The “changes” Stambor refers to are really some of the most ambitious and comprehensive upgrades and technological investments ever undertaken at a winery as steeped in history as BV.  Parts of the original winery are still a functional part of the current business and they are 115 years old.

He took me on a tour of the winery as part of our interview and what he showed me was impressive. The winery has three different aging cellars set at three different temperatures depending on the varietal being aged.

Each lot of the internationally renowned Georges de Latour wine is stored in an individual tank with a centrally based computer control panel. This allows Stambor to make adjustments to the fermentation process of each individual tank with a push a button.

“I use technology to take over the day to day, routine activities involved in winemaking. This allows me to focus on the artistry and creativity that is so important to making our wines.”

Stambor is appreciative of the investment that BV’s parent company Diageo has made in the winery. “My boss says the only thing I don’t have now is excuses.” He says with a sly mile.

Stambor traveled to France to further his wine knowledge and appreciation in. “The time I spent there really opened my mind to the potential artistry of wine.”

He soon found himself immersed in French cultural experiences well beyond wine and he ended up staying for two years. “That time kind of developed who I am as a person. The people there had a tremendous impact on me.

“In France, wine is part of a well set table. They almost take it for granted as an always present part of the meal.”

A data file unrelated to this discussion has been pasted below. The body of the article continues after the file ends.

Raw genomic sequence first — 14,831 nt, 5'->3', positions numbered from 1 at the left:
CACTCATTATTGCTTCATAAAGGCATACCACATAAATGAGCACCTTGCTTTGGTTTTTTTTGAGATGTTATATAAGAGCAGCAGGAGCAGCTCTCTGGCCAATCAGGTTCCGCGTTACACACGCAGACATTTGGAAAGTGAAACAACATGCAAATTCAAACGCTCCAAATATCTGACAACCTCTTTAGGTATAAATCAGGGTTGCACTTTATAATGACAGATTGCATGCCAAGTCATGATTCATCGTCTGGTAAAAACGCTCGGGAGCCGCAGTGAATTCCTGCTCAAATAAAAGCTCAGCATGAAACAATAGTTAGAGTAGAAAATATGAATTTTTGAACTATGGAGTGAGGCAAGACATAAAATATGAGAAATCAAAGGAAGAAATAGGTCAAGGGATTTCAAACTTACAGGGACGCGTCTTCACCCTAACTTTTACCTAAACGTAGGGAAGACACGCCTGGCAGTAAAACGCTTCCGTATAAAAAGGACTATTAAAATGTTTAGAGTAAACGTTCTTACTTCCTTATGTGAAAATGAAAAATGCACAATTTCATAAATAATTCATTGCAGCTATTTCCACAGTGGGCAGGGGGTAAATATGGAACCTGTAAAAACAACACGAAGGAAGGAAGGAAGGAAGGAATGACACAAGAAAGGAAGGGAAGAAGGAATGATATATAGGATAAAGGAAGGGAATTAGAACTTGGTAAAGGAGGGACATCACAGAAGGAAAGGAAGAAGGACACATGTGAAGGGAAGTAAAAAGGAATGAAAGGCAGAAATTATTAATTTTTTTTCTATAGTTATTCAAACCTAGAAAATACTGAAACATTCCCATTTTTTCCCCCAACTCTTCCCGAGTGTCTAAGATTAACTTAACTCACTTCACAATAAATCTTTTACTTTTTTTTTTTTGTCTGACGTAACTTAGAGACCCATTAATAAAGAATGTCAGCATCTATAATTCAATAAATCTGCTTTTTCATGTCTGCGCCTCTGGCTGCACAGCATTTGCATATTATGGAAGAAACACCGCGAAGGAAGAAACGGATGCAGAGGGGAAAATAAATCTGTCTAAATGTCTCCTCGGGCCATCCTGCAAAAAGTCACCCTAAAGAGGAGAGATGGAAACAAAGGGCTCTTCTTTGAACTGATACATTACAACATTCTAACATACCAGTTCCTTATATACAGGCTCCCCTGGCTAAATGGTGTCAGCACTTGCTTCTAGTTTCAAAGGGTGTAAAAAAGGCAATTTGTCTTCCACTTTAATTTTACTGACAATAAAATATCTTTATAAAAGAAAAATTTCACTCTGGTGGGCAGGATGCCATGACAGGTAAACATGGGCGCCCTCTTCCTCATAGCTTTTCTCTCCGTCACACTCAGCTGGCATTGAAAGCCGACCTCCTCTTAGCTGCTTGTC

Stambor returned to BV  until he took an opportunity for a sabbatical and moved his family to Argentina in 2000 to work at a winery.  

“Argentina gave me more of an overall view of running a wine business in the big picture. “It was an amazing time for personal growth for me.

Stambor remembers fondly the impact that those two years had on his family. Picking up and moving to Argentina wasn’t easy for them.

“Those years proved to be a tremendous opportunity for our children. They fought us hard not to make the move, but they fought us even harder that they didn’t want to leave.”

Stambor has worked at BV since his return from Argentina and has risen to his current position of Winemaker. He oversees all winemaking operations and is responsible for ensuring the quality of ever wine BV makes

That’s a big job when you consider annual production at BV is now 8 -9.000 tons per year, mostly grown in the Napa Valley. Unlike most large California wineries, BV uses almost 100% of their own grapes to make their wines. It is common for wineries to buy or “source” grapes from other wineries throughout California.

Stambor’s main focus is producing quality wines vintage after vintage. BV’s wines are internationally renowned and their portfolio is large and diverse. Many of the wines Stambor makes are available locally in grocery stores, wine shops and on restaurant wine lists.

Stambor still has relatives in the area including cousins in Liberty and Austintown.. He doesn’t travel back to our Valley regularly, but does return to Northeast Ohio on occasion doing wine events promoting his brands.

You can read more of Jeffrey Stambor’s wine making philosophy and read a review of the amazing tasting I did with him during my visit to BV. Just log on to www.vindy.com/valleyfood to read all the details.